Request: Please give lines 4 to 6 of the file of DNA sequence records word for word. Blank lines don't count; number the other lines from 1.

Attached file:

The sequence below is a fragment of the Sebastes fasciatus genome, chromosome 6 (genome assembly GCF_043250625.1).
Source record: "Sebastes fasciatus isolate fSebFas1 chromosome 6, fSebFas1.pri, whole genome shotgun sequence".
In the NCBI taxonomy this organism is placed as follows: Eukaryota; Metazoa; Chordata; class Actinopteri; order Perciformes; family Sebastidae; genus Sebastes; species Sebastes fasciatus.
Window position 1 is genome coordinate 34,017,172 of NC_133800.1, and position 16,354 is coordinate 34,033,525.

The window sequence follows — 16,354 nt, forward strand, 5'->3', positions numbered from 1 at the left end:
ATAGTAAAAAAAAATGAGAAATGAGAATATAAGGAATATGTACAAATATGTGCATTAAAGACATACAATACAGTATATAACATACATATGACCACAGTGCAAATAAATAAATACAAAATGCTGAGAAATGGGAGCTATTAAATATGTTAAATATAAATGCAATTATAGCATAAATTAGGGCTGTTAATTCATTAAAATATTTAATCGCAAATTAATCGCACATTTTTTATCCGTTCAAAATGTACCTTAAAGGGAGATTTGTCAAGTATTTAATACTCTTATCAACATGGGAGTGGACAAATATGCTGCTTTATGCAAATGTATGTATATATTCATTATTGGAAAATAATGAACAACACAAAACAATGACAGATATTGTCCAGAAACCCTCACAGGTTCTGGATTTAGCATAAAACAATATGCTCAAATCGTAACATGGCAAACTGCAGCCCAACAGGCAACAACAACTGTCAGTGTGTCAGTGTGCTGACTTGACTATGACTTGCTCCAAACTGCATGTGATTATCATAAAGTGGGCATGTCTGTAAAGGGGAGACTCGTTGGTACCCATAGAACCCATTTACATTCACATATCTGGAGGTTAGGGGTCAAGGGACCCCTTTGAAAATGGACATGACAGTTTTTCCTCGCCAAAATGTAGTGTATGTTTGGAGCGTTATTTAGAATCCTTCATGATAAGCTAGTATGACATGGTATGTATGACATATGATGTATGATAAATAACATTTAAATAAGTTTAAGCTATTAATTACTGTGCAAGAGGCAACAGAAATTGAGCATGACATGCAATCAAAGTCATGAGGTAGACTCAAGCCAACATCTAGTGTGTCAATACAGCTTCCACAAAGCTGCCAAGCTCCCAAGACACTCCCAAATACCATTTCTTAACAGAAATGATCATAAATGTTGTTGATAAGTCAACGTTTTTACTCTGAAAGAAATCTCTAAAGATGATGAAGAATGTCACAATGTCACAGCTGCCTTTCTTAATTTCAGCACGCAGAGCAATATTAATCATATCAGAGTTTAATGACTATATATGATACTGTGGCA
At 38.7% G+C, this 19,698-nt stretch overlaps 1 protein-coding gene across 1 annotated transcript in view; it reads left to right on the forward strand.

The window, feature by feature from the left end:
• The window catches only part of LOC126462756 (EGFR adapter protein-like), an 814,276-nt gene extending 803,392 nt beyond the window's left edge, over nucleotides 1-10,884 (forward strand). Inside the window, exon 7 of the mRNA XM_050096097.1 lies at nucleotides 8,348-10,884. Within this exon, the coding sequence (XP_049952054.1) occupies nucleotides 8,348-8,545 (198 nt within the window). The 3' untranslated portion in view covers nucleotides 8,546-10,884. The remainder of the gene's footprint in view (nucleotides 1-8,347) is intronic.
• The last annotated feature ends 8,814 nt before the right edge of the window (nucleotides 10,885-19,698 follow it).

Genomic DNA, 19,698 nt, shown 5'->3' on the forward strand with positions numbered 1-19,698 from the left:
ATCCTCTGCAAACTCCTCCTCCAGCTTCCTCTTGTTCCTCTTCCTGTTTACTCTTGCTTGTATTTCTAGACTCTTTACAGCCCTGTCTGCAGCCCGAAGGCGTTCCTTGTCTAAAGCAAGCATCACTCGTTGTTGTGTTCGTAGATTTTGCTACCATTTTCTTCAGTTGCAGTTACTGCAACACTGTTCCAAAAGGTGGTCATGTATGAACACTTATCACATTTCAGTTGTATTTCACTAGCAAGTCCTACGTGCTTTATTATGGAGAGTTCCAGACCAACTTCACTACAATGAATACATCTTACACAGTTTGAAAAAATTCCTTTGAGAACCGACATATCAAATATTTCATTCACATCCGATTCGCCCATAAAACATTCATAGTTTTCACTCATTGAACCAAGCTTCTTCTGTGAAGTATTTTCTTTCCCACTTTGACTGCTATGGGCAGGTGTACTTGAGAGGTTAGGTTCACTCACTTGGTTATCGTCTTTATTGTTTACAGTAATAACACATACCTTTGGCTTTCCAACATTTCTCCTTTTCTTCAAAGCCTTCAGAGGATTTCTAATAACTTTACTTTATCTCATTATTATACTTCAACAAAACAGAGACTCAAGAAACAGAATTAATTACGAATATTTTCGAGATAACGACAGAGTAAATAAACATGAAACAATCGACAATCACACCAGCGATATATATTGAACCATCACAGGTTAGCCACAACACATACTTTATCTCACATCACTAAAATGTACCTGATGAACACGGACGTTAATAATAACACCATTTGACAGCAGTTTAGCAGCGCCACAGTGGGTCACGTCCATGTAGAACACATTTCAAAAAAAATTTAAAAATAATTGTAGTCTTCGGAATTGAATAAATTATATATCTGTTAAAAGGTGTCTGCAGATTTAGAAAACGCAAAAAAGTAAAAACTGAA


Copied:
Window position 1 is genome coordinate 34,017,172 of NC_133800.1, and position 16,354 is coordinate 34,033,525.

The window sequence follows — 16,354 nt, forward strand, 5'->3', positions numbered from 1 at the left end:
ATAGTAAAAAAAAATGAGAAATGAGAATATAAGGAATATGTACAAATATGTGCATTAAAGACATACAATACAGTATATAACATACATATGACCACAGTGCAAATAAATAAATACAAAATGCTGAGAAATGGGAGCTATTAAATATGTTAAATATAAATGCAATTATAGCATAAATTAGGGCTGTTAATTCATTAAAATATTTAATCGCAAATTAATCGCACATTTTTTATCCGTTCAAAATGTACCTTAAAGGGAGATTTGTCAAGTATTTAATACTCTTATCAACATGGGAGTGGACAAATATGCTGCTTTATGCAAATGTATGTATATATTCATTATTGGAAAATAATGAACAACACAAAACAATGACAGATATTGTCCAGAAACCCTCACAGGTTCTGGATTTAGCATAAAACAATATGCTCAAATCGTAACATGGCAAACTGCAGCCCAACAGGCAACAACAACTGTCAGTGTGTCAGTGTGCTGACTTGACTATGACTTGCTCCAAACTGCATGTGATTATCATAAAGTGGGCATGTCTGTAAAGGGGAGACTCGTTGGTACCCATAGAACCCATTTACATTCACATATCTGGAGGTTAGGGGTCAAGGGACCCCTTTGAAAATGGACATGACAGTTTTTCCTCGCCAAAATGTAGTGTATGTTTGGAGCGTTATTTAGAATCCTTCATGATAAGCTAGTATGACATGGTATGTATGACATATGATGTATGATAAATAACATTTAAATAAGTTTAAGCTATTAATTACTGTGCAAGAGGCAACAGAAATTGAGCATGACATGCAATCAAAGTCATGAGGTAGACTCAAGCCAACATCTAGTGTGTCAATACAGCTTCCACAAAGCTGCCAAGCTCCCAAGACACTCCCAAATACCATTTCTTAACAGAAATGATCATAAATGTTGTTGATAAGTCAACGTTTTTACTCTGAAAGAAATCTCTAAAGATGATGAAGAATGTCACAATGTCACAGCTGCCTTTCTTAATTTCAGCACGCAGAGCAATATTAATCATATCAGAGTTTAATGACTATATATGATACTGTGGCA